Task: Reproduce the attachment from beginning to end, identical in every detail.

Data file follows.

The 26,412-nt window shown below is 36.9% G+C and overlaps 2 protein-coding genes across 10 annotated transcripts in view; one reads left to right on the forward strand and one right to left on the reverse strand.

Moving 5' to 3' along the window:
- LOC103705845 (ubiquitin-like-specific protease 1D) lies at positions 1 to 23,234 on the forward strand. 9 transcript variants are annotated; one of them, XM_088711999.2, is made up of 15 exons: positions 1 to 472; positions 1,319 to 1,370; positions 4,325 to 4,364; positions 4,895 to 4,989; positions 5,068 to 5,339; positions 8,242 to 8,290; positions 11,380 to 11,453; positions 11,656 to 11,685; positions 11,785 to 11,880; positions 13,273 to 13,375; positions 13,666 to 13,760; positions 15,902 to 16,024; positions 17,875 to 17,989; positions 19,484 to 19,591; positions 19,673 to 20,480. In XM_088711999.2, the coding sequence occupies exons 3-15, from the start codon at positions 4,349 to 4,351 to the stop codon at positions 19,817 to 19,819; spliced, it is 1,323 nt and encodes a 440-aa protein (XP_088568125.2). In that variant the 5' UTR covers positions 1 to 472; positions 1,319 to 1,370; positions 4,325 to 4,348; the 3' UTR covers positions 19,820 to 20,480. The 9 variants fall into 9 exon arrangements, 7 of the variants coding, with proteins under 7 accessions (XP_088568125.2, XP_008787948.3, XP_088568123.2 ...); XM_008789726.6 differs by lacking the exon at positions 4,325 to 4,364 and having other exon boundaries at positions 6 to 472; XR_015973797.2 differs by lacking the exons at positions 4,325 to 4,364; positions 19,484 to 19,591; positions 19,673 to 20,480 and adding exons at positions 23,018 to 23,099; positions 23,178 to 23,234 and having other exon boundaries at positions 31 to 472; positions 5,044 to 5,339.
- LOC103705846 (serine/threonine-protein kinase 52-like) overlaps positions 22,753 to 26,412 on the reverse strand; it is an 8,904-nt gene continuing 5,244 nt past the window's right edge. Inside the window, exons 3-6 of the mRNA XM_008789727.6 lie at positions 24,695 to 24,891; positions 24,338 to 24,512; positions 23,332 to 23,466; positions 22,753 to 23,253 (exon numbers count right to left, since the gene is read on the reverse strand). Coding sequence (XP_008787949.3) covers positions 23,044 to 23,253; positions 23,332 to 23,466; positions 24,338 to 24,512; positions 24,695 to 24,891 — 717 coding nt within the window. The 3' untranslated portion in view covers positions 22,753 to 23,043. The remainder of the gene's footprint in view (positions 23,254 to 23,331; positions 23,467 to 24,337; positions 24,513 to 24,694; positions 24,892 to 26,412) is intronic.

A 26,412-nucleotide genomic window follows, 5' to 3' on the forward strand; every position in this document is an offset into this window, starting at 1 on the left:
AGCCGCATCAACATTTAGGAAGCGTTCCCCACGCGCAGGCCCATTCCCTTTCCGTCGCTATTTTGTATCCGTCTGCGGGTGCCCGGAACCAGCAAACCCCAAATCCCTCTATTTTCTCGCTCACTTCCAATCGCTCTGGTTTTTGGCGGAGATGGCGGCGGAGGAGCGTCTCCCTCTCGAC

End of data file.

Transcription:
The 26,412-nt window shown below is 36.9% G+C and overlaps 2 protein-coding genes across 10 annotated transcripts in view; one reads left to right on the forward strand and one right to left on the reverse strand.

Moving 5' to 3' along the window:
- LOC103705845 (ubiquitin-like-specific protease 1D) lies at positions 1 to 23,234 on the forward strand. 9 transcript variants are annotated; one of them, XM_088711999.2, is made up of 15 exons: positions 1 to 472; positions 1,319 to 1,370; positions 4,325 to 4,364; positions 4,895 to 4,989; positions 5,068 to 5,339; positions 8,242 to 8,290; positions 11,380 to 11,453; positions 11,656 to 11,685; positions 11,785 to 11,880; positions 13,273 to 13,375; positions 13,666 to 13,760; positions 15,902 to 16,024; positions 17,875 to 17,989; positions 19,484 to 19,591; positions 19,673 to 20,480. In XM_088711999.2, the coding sequence occupies exons 3-15, from the start codon at positions 4,349 to 4,351 to the stop codon at positions 19,817 to 19,819; spliced, it is 1,323 nt and encodes a 440-aa protein (XP_088568125.2). In that variant the 5' UTR covers positions 1 to 472; positions 1,319 to 1,370; positions 4,325 to 4,348; the 3' UTR covers positions 19,820 to 20,480. The 9 variants fall into 9 exon arrangements, 7 of the variants coding, with proteins under 7 accessions (XP_088568125.2, XP_008787948.3, XP_088568123.2 ...); XM_008789726.6 differs by lacking the exon at positions 4,325 to 4,364 and having other exon boundaries at positions 6 to 472; XR_015973797.2 differs by lacking the exons at positions 4,325 to 4,364; positions 19,484 to 19,591; positions 19,673 to 20,480 and adding exons at positions 23,018 to 23,099; positions 23,178 to 23,234 and having other exon boundaries at positions 31 to 472; positions 5,044 to 5,339.
- LOC103705846 (serine/threonine-protein kinase 52-like) overlaps positions 22,753 to 26,412 on the reverse strand; it is an 8,904-nt gene continuing 5,244 nt past the window's right edge. Inside the window, exons 3-6 of the mRNA XM_008789727.6 lie at positions 24,695 to 24,891; positions 24,338 to 24,512; positions 23,332 to 23,466; positions 22,753 to 23,253 (exon numbers count right to left, since the gene is read on the reverse strand). Coding sequence (XP_008787949.3) covers positions 23,044 to 23,253; positions 23,332 to 23,466; positions 24,338 to 24,512; positions 24,695 to 24,891 — 717 coding nt within the window. The 3' untranslated portion in view covers positions 22,753 to 23,043. The remainder of the gene's footprint in view (positions 23,254 to 23,331; positions 23,467 to 24,337; positions 24,513 to 24,694; positions 24,892 to 26,412) is intronic.

A 26,412-nucleotide genomic window follows, 5' to 3' on the forward strand; every position in this document is an offset into this window, starting at 1 on the left:
AGCCGCATCAACATTTAGGAAGCGTTCCCCACGCGCAGGCCCATTCCCTTTCCGTCGCTATTTTGTATCCGTCTGCGGGTGCCCGGAACCAGCAAACCCCAAATCCCTCTATTTTCTCGCTCACTTCCAATCGCTCTGGTTTTTGGCGGAGATGGCGGCGGAGGAGCGTCTCCCTCTCGAC